Kate turned around and started moving to the skiff. Her head swam with all the new revelations she’d gained in the past few moments.  But the most amazing one of all was the thought that her father was right.  He wasn’t crazy after all.  The thought made her smile.

Part of an ongoing Serial: A Life Investigated 


Again with the Self Promotion, seriously?

Hello World!

Hello to all the real life friends and the fake life friends and to all the lovely spambot followers who swell my ego every day!

I am super-duper excited to announce to all of you that I am splitting myself in half!

Woo Hoo!

Because ONE blog just isn’t enough for a SUPER BLOGGER, which of course, I am.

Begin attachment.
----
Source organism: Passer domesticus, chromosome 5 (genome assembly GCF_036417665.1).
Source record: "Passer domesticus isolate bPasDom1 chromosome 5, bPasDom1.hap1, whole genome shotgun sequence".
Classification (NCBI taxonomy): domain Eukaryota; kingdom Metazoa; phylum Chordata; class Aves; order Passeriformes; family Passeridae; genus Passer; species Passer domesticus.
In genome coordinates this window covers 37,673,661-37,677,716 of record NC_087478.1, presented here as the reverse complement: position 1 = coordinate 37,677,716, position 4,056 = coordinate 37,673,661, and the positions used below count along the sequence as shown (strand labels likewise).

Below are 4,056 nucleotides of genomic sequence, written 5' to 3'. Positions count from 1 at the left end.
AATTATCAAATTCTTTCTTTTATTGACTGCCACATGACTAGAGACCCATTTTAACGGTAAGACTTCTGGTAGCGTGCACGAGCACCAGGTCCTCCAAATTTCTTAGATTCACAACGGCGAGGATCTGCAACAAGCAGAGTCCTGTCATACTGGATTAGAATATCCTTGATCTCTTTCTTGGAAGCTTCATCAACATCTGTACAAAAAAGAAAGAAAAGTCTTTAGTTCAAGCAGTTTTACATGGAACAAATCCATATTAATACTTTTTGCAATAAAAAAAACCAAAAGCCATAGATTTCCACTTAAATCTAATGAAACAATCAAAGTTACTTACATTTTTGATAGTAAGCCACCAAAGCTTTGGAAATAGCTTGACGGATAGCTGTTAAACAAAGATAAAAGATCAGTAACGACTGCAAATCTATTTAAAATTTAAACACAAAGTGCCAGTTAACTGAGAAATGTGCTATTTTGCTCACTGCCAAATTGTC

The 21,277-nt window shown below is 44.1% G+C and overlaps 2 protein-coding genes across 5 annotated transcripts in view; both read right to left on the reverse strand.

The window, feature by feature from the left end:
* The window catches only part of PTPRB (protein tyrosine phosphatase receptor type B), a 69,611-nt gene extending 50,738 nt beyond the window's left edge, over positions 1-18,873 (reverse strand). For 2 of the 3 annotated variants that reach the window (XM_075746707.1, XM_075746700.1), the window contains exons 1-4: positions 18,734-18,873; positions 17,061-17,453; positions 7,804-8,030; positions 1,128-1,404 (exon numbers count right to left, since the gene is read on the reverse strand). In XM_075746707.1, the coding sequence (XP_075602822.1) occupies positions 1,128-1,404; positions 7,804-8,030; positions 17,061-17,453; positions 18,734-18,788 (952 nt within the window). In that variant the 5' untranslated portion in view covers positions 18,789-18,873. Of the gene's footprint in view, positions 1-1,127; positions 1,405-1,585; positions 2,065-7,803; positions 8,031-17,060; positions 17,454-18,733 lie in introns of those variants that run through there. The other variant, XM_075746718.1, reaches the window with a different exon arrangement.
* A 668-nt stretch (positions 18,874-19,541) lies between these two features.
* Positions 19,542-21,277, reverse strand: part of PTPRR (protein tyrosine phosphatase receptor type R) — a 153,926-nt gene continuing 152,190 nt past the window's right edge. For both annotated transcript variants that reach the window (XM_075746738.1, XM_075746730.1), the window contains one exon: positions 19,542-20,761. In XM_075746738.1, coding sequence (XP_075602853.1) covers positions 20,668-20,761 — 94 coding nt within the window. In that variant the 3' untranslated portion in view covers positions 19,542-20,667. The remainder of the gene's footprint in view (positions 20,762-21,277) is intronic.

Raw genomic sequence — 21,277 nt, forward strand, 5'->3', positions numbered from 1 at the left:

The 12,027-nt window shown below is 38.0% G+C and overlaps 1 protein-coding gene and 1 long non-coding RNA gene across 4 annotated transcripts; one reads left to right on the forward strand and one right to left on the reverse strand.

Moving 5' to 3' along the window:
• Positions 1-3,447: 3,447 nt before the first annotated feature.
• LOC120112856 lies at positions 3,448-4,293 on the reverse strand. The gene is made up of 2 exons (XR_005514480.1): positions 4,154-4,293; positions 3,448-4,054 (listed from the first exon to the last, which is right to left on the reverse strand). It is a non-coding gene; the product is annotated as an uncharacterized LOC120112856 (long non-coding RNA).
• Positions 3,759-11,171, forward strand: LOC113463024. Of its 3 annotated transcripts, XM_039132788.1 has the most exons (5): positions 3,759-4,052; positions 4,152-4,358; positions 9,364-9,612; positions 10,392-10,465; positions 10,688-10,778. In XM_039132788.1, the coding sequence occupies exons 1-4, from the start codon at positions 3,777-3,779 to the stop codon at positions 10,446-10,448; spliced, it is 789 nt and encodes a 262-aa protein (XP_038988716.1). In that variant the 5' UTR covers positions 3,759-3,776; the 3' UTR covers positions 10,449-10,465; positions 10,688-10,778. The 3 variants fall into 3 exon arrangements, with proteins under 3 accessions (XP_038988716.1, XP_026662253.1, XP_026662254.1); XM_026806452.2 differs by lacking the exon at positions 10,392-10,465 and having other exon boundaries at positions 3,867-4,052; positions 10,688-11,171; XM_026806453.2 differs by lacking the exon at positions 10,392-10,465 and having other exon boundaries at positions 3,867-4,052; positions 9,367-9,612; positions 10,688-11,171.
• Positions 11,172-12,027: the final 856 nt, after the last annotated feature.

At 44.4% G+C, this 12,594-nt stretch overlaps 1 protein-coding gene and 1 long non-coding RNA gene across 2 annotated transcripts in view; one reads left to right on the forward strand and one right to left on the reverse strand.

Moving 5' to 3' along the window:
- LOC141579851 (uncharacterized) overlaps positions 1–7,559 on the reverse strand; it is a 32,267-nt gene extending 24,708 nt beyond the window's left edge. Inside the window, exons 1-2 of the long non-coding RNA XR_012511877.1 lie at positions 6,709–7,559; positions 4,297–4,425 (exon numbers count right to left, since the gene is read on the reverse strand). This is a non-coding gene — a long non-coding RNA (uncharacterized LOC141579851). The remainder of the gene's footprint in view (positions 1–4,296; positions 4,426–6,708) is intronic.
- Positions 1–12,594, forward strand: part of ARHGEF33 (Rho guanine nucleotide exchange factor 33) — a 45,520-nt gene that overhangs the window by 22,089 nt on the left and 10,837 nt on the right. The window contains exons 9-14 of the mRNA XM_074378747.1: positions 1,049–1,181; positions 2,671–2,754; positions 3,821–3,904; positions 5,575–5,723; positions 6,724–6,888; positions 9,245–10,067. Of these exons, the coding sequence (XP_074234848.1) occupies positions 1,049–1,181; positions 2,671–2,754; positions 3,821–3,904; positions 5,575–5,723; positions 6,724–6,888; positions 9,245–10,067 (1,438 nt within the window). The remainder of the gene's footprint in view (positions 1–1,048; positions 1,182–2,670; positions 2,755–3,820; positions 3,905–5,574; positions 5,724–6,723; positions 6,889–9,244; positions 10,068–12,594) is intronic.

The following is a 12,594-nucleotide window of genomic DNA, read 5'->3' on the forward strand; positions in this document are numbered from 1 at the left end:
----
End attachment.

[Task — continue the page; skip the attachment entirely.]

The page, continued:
So now you can find me in two places!


Mind of a Mouse will continue to hold my scattered thoughts – most of which are true(ish).

The Elephant Under the Chair is the place where all my made up stories will go – most of which are false(ish).

Thanks for reading!

USSS Theodore Roosevelt

The new president stood in the oval office on January 20, 2053, and finished thanking his supporters, “The speeches are over my friends, we made it!” The group erupted into cheers and applause. The applause was the cue the servers had been waiting for. They entered and passed out twenty-five glasses of poisoned champagne.

A fast acting laxative entered the bodies of the guests and one by one, with polite excuses, they left the room. In minutes, the president was alone with his bodyguard. They looked at each other, then heard a knock at the door. The guard opened the door and let in a small old woman wearing the clothing of a server. She shuffled to the center of the room, spun in a circle while spreading her arms wide, and announced, “The day has come!”